Sharing my frustrations about diabetic test strips
When I was first diagnosed with diabetes, the trappings of blood sugar testing -- the meter, the log and the test strips -- made me feel confident that I could handle diabetes. After a few weeks of vigilant testing, the reality of test strips began to set in. I was still confident, but now I was also getting a little frustrated.
What frustrated me the most? Here are the top three.
Three frustrations with diabetic test strips
1. "Diabetic test strip prices are outrageous!"
When the test strip freebies from my doctor ran out, I went to the store to purchase more. That's when the sticker shock of diabetes hit. I had to find some way to bring down my costs. Since there is nothing we consumers can do about the price of test strips, the best strategy is to find ways around it. I asked my doctor for free samples every time I went into the office, shopped around for the cheapest ones and took advantage of manufacturer discounts and coupons.
2. "Why can't I get the right amount of blood?"
A few weeks after I began testing, my fingertips were sore. I began to handle the lancing device gingerly, avoiding the tender areas. This resulted in the dreaded beep that said there wasn't enough blood on the test strip. Not only did I have to test again, but I had just wasted one of those valuable little strips.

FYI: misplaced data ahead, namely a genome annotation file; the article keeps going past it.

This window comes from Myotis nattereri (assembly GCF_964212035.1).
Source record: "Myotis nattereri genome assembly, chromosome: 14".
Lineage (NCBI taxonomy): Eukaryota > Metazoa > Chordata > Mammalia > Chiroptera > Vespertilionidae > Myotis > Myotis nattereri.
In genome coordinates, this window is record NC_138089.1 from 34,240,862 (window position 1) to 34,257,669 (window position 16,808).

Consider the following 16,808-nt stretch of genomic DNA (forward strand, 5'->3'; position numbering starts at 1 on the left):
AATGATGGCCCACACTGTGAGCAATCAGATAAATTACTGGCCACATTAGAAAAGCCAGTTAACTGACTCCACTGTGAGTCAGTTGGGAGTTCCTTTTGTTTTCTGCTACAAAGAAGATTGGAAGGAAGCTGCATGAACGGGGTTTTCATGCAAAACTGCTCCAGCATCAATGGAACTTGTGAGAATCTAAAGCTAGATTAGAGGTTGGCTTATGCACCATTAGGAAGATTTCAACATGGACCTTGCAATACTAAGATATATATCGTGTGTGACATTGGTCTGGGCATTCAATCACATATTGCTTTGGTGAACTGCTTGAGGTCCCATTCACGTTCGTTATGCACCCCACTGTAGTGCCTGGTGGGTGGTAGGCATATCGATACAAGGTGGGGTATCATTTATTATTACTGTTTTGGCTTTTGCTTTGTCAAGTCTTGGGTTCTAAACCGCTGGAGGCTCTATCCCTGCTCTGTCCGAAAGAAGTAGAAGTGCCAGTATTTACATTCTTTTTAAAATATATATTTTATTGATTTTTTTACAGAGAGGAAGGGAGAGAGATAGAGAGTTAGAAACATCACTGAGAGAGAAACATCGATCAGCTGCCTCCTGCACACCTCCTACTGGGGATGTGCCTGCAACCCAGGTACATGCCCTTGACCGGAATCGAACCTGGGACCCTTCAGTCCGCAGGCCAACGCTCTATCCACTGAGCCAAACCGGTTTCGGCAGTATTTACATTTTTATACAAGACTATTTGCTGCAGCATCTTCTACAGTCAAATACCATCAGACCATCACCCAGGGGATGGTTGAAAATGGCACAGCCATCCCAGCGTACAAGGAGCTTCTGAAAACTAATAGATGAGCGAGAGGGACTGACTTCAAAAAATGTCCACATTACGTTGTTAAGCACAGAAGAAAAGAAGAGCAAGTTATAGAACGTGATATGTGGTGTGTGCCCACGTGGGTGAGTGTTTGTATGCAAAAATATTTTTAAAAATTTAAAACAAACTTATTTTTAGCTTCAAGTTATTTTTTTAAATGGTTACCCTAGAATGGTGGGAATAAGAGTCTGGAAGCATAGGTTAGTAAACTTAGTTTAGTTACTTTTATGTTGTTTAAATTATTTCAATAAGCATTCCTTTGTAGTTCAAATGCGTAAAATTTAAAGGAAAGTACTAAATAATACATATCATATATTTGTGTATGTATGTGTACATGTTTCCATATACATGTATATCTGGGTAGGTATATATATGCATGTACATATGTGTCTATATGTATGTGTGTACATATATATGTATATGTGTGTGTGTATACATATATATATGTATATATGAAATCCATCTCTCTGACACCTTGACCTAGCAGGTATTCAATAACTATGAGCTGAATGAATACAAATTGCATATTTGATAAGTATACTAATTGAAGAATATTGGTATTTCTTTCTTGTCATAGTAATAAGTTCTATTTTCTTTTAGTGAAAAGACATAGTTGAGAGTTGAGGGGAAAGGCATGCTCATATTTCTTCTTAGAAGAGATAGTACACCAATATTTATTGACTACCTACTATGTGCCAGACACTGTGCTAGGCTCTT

There are many different solutions to this, and I have tried them all. Using creams to soothe the skin can make lancing easier, and alternate site testing can be great for those days when my fingertips are aching. I also never test when my hands are cold -- it's harder to get a good sample and besides that, it hurts like crazy.
3. "How did a test strip wind up there?"
This is one of those little mysteries that will follow you for the rest of your life. Though most used test strips wind up where they should be -- in the trash or in the sharps container -- some wind up in the strangest of places.
It can be annoying when an errant test strip shows up during dinner with friends, which then prompts the "should you be eating that?" question. It can be frustrating when those test strips appear out of the blue on a day when my blood sugars are high, as though diabetes is mocking me with the reminder.
But sometimes, a test strip reminds me I am not alone. I have seen test strips on the floor of airport bathrooms, on a desk in a middle-school classroom and in the discount store parking lot. These strips in the wild are a reminder that others are living a normal life with diabetes every single day, and that I can be confident in doing the same.